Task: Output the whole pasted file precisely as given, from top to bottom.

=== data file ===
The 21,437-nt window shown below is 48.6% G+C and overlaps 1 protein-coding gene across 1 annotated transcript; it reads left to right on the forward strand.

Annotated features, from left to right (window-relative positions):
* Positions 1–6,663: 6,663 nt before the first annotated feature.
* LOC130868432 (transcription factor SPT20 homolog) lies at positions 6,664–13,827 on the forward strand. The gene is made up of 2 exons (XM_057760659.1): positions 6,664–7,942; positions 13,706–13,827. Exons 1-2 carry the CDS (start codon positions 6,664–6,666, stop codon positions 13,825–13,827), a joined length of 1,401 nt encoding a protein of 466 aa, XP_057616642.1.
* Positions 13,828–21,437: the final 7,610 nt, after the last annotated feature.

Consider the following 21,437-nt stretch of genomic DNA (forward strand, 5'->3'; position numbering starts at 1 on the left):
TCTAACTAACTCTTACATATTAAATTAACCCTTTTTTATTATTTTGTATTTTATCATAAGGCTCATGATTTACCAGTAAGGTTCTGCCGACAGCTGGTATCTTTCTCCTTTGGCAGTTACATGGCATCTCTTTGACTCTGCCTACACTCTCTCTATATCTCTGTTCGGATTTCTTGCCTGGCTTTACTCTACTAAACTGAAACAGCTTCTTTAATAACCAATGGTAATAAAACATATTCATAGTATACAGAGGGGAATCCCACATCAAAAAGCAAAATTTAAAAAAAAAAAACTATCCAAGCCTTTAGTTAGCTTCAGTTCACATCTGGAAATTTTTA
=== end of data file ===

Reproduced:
The 21,437-nt window shown below is 48.6% G+C and overlaps 1 protein-coding gene across 1 annotated transcript; it reads left to right on the forward strand.

Annotated features, from left to right (window-relative positions):
* Positions 1–6,663: 6,663 nt before the first annotated feature.
* LOC130868432 (transcription factor SPT20 homolog) lies at positions 6,664–13,827 on the forward strand. The gene is made up of 2 exons (XM_057760659.1): positions 6,664–7,942; positions 13,706–13,827. Exons 1-2 carry the CDS (start codon positions 6,664–6,666, stop codon positions 13,825–13,827), a joined length of 1,401 nt encoding a protein of 466 aa, XP_057616642.1.
* Positions 13,828–21,437: the final 7,610 nt, after the last annotated feature.

Consider the following 21,437-nt stretch of genomic DNA (forward strand, 5'->3'; position numbering starts at 1 on the left):
TCTAACTAACTCTTACATATTAAATTAACCCTTTTTTATTATTTTGTATTTTATCATAAGGCTCATGATTTACCAGTAAGGTTCTGCCGACAGCTGGTATCTTTCTCCTTTGGCAGTTACATGGCATCTCTTTGACTCTGCCTACACTCTCTCTATATCTCTGTTCGGATTTCTTGCCTGGCTTTACTCTACTAAACTGAAACAGCTTCTTTAATAACCAATGGTAATAAAACATATTCATAGTATACAGAGGGGAATCCCACATCAAAAAGCAAAATTTAAAAAAAAAAAACTATCCAAGCCTTTAGTTAGCTTCAGTTCACATCTGGAAATTTTTA